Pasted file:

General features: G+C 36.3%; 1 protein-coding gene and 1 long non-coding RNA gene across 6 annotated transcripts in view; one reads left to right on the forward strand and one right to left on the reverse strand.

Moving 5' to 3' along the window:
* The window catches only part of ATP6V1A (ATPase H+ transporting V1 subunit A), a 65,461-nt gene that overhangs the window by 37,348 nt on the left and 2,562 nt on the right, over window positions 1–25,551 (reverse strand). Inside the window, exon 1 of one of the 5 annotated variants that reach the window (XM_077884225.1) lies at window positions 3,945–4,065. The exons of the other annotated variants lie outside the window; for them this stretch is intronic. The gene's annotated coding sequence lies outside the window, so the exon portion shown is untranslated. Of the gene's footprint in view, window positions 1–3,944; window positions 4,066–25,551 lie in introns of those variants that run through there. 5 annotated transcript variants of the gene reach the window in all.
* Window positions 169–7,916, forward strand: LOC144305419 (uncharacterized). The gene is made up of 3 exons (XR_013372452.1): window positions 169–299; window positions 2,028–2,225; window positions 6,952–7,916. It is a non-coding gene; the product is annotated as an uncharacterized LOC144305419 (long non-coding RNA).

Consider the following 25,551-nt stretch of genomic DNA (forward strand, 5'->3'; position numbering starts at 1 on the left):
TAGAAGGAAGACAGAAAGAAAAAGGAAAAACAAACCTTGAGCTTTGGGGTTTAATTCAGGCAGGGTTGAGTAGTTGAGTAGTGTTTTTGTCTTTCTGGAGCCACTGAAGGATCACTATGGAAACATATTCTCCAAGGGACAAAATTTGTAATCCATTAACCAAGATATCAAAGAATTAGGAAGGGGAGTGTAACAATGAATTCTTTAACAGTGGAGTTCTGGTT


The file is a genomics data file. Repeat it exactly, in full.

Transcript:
General features: G+C 36.3%; 1 protein-coding gene and 1 long non-coding RNA gene across 6 annotated transcripts in view; one reads left to right on the forward strand and one right to left on the reverse strand.

Moving 5' to 3' along the window:
* The window catches only part of ATP6V1A (ATPase H+ transporting V1 subunit A), a 65,461-nt gene that overhangs the window by 37,348 nt on the left and 2,562 nt on the right, over window positions 1–25,551 (reverse strand). Inside the window, exon 1 of one of the 5 annotated variants that reach the window (XM_077884225.1) lies at window positions 3,945–4,065. The exons of the other annotated variants lie outside the window; for them this stretch is intronic. The gene's annotated coding sequence lies outside the window, so the exon portion shown is untranslated. Of the gene's footprint in view, window positions 1–3,944; window positions 4,066–25,551 lie in introns of those variants that run through there. 5 annotated transcript variants of the gene reach the window in all.
* Window positions 169–7,916, forward strand: LOC144305419 (uncharacterized). The gene is made up of 3 exons (XR_013372452.1): window positions 169–299; window positions 2,028–2,225; window positions 6,952–7,916. It is a non-coding gene; the product is annotated as an uncharacterized LOC144305419 (long non-coding RNA).

Consider the following 25,551-nt stretch of genomic DNA (forward strand, 5'->3'; position numbering starts at 1 on the left):
TAGAAGGAAGACAGAAAGAAAAAGGAAAAACAAACCTTGAGCTTTGGGGTTTAATTCAGGCAGGGTTGAGTAGTTGAGTAGTGTTTTTGTCTTTCTGGAGCCACTGAAGGATCACTATGGAAACATATTCTCCAAGGGACAAAATTTGTAATCCATTAACCAAGATATCAAAGAATTAGGAAGGGGAGTGTAACAATGAATTCTTTAACAGTGGAGTTCTGGTT